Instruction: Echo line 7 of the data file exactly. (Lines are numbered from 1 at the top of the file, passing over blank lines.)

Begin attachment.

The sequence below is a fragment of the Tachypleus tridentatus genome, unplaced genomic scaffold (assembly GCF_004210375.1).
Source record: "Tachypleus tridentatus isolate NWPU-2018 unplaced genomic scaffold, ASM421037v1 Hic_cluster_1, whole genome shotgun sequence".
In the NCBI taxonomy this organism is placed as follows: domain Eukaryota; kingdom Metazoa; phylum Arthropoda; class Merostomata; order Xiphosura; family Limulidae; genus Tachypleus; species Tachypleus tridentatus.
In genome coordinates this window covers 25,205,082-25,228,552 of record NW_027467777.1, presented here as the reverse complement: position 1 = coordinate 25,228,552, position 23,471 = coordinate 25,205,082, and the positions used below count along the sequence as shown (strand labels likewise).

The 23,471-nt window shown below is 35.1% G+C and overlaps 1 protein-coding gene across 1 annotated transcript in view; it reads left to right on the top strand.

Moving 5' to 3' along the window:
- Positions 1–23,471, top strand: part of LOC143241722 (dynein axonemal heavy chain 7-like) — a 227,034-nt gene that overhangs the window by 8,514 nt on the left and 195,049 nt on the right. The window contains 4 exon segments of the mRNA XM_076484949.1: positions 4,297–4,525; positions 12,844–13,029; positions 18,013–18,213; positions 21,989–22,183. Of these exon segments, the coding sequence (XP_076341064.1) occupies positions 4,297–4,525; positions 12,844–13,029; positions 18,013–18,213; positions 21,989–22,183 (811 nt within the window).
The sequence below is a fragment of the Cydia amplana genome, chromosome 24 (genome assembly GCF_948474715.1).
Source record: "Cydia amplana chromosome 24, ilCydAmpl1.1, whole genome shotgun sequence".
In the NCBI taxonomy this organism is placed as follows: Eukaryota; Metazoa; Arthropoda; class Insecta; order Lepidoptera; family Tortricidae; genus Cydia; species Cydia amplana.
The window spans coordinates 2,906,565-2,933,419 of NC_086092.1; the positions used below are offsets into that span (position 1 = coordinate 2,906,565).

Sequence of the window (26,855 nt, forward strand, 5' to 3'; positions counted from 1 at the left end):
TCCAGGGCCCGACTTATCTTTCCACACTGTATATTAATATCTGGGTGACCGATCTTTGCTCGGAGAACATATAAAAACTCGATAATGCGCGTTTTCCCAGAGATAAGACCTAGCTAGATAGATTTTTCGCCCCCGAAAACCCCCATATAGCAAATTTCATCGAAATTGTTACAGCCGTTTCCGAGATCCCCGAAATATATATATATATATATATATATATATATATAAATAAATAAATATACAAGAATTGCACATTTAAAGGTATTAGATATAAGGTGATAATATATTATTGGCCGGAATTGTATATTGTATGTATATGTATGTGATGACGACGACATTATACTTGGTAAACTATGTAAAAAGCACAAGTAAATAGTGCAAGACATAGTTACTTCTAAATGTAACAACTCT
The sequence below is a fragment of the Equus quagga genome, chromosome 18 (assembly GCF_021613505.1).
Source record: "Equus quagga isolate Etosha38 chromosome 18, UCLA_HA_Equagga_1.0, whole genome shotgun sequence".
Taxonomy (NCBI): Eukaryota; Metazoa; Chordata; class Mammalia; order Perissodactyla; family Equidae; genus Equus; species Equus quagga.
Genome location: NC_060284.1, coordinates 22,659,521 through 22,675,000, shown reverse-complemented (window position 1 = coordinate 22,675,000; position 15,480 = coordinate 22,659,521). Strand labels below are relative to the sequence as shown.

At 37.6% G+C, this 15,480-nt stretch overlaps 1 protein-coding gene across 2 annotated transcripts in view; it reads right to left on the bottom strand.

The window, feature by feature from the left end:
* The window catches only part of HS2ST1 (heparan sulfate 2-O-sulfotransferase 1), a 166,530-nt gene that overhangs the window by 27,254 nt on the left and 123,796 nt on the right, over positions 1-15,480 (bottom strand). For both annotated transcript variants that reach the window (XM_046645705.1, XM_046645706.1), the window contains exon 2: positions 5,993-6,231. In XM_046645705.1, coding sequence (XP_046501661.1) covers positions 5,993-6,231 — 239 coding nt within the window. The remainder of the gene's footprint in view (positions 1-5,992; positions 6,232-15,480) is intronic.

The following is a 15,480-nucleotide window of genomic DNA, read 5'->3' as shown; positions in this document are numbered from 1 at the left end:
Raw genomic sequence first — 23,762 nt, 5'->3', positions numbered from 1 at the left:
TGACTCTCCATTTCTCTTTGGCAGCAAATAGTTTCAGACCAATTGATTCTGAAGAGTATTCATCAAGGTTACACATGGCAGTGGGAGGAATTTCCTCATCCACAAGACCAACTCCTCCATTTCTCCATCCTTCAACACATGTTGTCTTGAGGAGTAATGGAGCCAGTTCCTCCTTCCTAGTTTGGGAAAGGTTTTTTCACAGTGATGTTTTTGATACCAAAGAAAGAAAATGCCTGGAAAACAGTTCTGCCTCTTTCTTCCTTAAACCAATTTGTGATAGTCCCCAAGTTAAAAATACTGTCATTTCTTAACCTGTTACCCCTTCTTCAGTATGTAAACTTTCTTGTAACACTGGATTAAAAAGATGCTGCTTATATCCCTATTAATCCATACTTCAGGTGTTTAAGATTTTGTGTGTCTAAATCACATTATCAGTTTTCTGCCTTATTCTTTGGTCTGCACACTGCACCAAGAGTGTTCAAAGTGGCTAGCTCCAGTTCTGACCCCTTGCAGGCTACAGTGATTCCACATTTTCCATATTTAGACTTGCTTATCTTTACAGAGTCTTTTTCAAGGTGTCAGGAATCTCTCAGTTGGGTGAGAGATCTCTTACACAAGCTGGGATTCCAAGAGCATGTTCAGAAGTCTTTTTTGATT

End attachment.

- Positions 1–23,471, top strand: part of LOC143241722 (dynein axonemal heavy chain 7-like) — a 227,034-nt gene that overhangs the window by 8,514 nt on the left and 195,049 nt on the right. The window contains 4 exon segments of the mRNA XM_076484949.1: positions 4,297–4,525; positions 12,844–13,029; positions 18,013–18,213; positions 21,989–22,183. Of these exon segments, the coding sequence (XP_076341064.1) occupies positions 4,297–4,525; positions 12,844–13,029; positions 18,013–18,213; positions 21,989–22,183 (811 nt within the window).